A team led by Dr. Santosh Chuahan at the Institute of Life Sciences (ILS), Bhubaneswar identified that TRIM16 governs the cell stress machineries to safely dispose the protein aggregates which otherwise could be cytotoxic. The study showed that the cancer cells can highjack the TRIM16 governed cell stress machinery helping them to survive under harsh cellular stress conditions including oxidative stress. They found that removing this protein in cancer cells make them vulnerable and incapable of tolerating the oxidative stress leading to their death. Hence, the pharmacological down-regulation of TRIM16 could have direct implication in cancer therapy.

Molecular Diagnostic Laboratory established at the Mizoram State Cancer Institute (MSCI), Aizawl

Recognizing the widespread tobacco addiction in Mizoram & to unravel genetic factors underlying susceptibility to develop cancer, collaborative studies between the Mizoram University, Aizawl & NIBMG, Kalyani have been initiated. Studies have revealed a direct correlation in mitochondrial gene alterations of COI and D-loop for cancer risk in Mizoram. Cigarette smoking and other tobacco products, smoked meat and fermented food products are other associated factors. Nuclear gene alterations (GSTM1 and/or GSTT1 homozygous gene deletions, E-cadherin and TP53 genes) are also involved in carcinogenesis. Preliminary observations about infectious agents like Helicobacter pylori and Epstein Barr virus are being implicated in adenocarcinoma of the stomach. In recognition of the fact that accurate and precise diagnosis is the cornerstone of any successful cancer treatment, DBT has established a “Molecular Diagnostic Laboratory” at the Mizoram State Cancer Institute (MSCI), Aizawl (Mizoram),which is contributing to not only enhancing the quality of comprehensive cancer care but also do quality research in understanding the factors underlying high incidence of cancer in the State.

India participates and contributes to International Cancer Consortium

India is part of International Cancer Genome Consortium (ICGC) with an aim to obtain  comprehensive description of genomic, transcriptomic and epigenomic changes in 50 different tumor types and  subtypes (500 tumors per tumor  type )which are of clinical and societal importance across the globe. More than 25,000 cancer genomes are there to be explored. An International Consortium is a global coordinated effort to discover the genetic changes that drive cancer and identify novel affordable treatment for cancer. These multinational effort will reduce research duplication, ensuring standardization and uniform methodology and quality measures.  Such collaboration for human cause will accelerate the dissemination of genomic and analytical methods. Next generation sequencing, high speed instruments and reduced costs per genome are the driving force for decoding various cancer genome worldwide. ICGC team, India have been successfully the drivers in oral cancer research.  Oral cancer accounts for 66% cases in developing countries of which 33% tobacco related cancers are in India. Alterations in several genes as mutations & biological pathways specific to driving the Indian variety of oral cancer-the gingivo-buccal oral cancer have been reported.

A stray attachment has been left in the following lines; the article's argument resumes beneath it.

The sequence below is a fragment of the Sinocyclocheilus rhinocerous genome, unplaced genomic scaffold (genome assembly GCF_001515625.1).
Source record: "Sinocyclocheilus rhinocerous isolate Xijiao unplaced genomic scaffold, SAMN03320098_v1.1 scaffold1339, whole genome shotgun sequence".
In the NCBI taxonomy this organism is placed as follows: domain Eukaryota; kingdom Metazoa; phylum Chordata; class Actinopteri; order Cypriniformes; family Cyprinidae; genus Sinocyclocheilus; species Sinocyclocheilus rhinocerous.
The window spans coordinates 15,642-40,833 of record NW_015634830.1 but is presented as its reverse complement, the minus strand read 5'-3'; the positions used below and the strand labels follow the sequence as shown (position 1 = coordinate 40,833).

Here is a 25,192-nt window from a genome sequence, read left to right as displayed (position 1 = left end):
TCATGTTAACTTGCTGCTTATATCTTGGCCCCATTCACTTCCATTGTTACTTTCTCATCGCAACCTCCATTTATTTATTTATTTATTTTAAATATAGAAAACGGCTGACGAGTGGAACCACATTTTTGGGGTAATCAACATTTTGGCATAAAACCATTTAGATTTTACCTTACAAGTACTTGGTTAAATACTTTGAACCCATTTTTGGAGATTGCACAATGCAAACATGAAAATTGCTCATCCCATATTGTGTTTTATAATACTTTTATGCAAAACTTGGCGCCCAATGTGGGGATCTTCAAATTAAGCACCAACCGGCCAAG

India-UK Cancer Research Initiative for Affordable Approaches to Cancer

The India-UK Cancer Research Initiative provides a catalysing platform for scientists and researchers in the UK and India to co-create solutions for affordable cancer care that improve cancer outcomes around the globe. The research outcomes of this initiative will aid cancer prevention, control and management in the long term. The initiative will provide funding to develop new research alliances and undertake impactful research through a 5-year bilateral research initiative by the Department of Biotechnology, Ministry of Science & Technology, India and Cancer Research UK (CRUK) in November, 2018. The research phases of the Initiative will be overseen by a board of advisors comprising five cancer experts each from India and UK.